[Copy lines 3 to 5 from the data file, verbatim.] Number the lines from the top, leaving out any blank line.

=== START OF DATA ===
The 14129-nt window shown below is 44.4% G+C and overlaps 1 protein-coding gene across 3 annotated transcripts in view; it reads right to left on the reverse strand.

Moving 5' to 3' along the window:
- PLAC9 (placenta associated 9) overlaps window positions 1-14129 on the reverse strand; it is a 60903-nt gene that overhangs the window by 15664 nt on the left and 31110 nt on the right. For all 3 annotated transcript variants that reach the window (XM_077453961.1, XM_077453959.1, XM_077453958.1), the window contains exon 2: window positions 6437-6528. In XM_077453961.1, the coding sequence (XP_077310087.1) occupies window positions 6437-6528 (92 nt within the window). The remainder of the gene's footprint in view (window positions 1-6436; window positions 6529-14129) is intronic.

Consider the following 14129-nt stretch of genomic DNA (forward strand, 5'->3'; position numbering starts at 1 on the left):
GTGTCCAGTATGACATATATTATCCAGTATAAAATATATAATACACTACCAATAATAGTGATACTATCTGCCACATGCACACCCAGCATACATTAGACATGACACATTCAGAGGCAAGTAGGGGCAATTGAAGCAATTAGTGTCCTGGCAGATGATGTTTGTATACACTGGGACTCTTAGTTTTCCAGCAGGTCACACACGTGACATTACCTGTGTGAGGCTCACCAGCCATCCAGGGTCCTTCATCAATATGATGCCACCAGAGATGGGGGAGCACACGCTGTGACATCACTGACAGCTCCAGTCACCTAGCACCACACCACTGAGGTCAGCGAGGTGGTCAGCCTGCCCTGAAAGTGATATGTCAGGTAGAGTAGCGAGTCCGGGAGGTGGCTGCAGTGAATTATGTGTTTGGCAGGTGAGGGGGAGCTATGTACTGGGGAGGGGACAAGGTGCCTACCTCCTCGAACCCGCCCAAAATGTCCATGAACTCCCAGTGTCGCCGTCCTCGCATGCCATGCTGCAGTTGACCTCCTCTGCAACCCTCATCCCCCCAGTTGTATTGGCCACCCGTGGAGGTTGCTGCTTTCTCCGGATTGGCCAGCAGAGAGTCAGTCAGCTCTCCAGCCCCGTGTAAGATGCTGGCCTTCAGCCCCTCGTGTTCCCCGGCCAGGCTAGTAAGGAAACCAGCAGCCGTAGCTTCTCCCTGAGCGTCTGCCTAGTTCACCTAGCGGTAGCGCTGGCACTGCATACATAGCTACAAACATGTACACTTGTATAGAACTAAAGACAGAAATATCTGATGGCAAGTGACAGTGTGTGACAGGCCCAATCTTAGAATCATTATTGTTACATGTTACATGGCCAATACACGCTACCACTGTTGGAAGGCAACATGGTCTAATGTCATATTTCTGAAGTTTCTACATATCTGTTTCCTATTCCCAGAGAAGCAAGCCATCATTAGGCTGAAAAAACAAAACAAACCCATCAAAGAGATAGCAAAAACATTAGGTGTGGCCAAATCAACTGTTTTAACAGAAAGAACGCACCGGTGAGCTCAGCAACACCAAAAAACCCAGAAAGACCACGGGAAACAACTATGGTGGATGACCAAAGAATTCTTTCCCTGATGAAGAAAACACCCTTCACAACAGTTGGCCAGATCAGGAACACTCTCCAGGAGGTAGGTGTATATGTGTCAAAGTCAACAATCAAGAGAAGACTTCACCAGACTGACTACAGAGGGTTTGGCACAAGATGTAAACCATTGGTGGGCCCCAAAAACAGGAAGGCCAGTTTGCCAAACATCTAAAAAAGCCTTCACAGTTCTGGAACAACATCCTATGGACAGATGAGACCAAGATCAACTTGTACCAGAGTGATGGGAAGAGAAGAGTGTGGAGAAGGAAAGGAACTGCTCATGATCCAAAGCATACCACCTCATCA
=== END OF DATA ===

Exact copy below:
- PLAC9 (placenta associated 9) overlaps window positions 1-14129 on the reverse strand; it is a 60903-nt gene that overhangs the window by 15664 nt on the left and 31110 nt on the right. For all 3 annotated transcript variants that reach the window (XM_077453961.1, XM_077453959.1, XM_077453958.1), the window contains exon 2: window positions 6437-6528. In XM_077453961.1, the coding sequence (XP_077310087.1) occupies window positions 6437-6528 (92 nt within the window). The remainder of the gene's footprint in view (window positions 1-6436; window positions 6529-14129) is intronic.

Consider the following 14129-nt stretch of genomic DNA (forward strand, 5'->3'; position numbering starts at 1 on the left):
GTGTCCAGTATGACATATATTATCCAGTATAAAATATATAATACACTACCAATAATAGTGATACTATCTGCCACATGCACACCCAGCATACATTAGACATGACACATTCAGAGGCAAGTAGGGGCAATTGAAGCAATTAGTGTCCTGGCAGATGATGTTTGTATACACTGGGACTCTTAGTTTTCCAGCAGGTCACACACGTGACATTACCTGTGTGAGGCTCACCAGCCATCCAGGGTCCTTCATCAATATGATGCCACCAGAGATGGGGGAGCACACGCTGTGACATCACTGACAGCTCCAGTCACCTAGCACCACACCACTGAGGTCAGCGAGGTGGTCAGCCTGCCCTGAAAGTGATATGTCAGGTAGAGTAGCGAGTCCGGGAGGTGGCTGCAGTGAATTATGTGTTTGGCAGGTGAGGGGGAGCTATGTACTGGGGAGGGGACAAGGTGCCTACCTCCTCGAACCCGCCCAAAATGTCCATGAACTCCCAGTGTCGCCGTCCTCGCATGCCATGCTGCAGTTGACCTCCTCTGCAACCCTCATCCCCCCAGTTGTATTGGCCACCCGTGGAGGTTGCTGCTTTCTCCGGATTGGCCAGCAGAGAGTCAGTCAGCTCTCCAGCCCCGTGTAAGATGCTGGCCTTCAGCCCCTCGTGTTCCCCGGCCAGGCTAGTAAGGAAACCAGCAGCCGTAGCTTCTCCCTGAGCGTCTGCCTAGTTCACCTAGCGGTAGCGCTGGCACTGCATACATAGCTACAAACATGTACACTTGTATAGAACTAAAGACAGAAATATCTGATGGCAAGTGACAGTGTGTGACAGGCCCAATCTTAGAATCATTATTGTTACATGTTACATGGCCAATACACGCTACCACTGTTGGAAGGCAACATGGTCTAATGTCATATTTCTGAAGTTTCTACATATCTGTTTCCTATTCCCAGAGAAGCAAGCCATCATTAGGCTGAAAAAACAAAACAAACCCATCAAAGAGATAGCAAAAACATTAGGTGTGGCCAAATCAACTGTTTTAACAGAAAGAACGCACCGGTGAGCTCAGCAACACCAAAAAACCCAGAAAGACCACGGGAAACAACTATGGTGGATGACCAAAGAATTCTTTCCCTGATGAAGAAAACACCCTTCACAACAGTTGGCCAGATCAGGAACACTCTCCAGGAGGTAGGTGTATATGTGTCAAAGTCAACAATCAAGAGAAGACTTCACCAGACTGACTACAGAGGGTTTGGCACAAGATGTAAACCATTGGTGGGCCCCAAAAACAGGAAGGCCAGTTTGCCAAACATCTAAAAAAGCCTTCACAGTTCTGGAACAACATCCTATGGACAGATGAGACCAAGATCAACTTGTACCAGAGTGATGGGAAGAGAAGAGTGTGGAGAAGGAAAGGAACTGCTCATGATCCAAAGCATACCACCTCATCA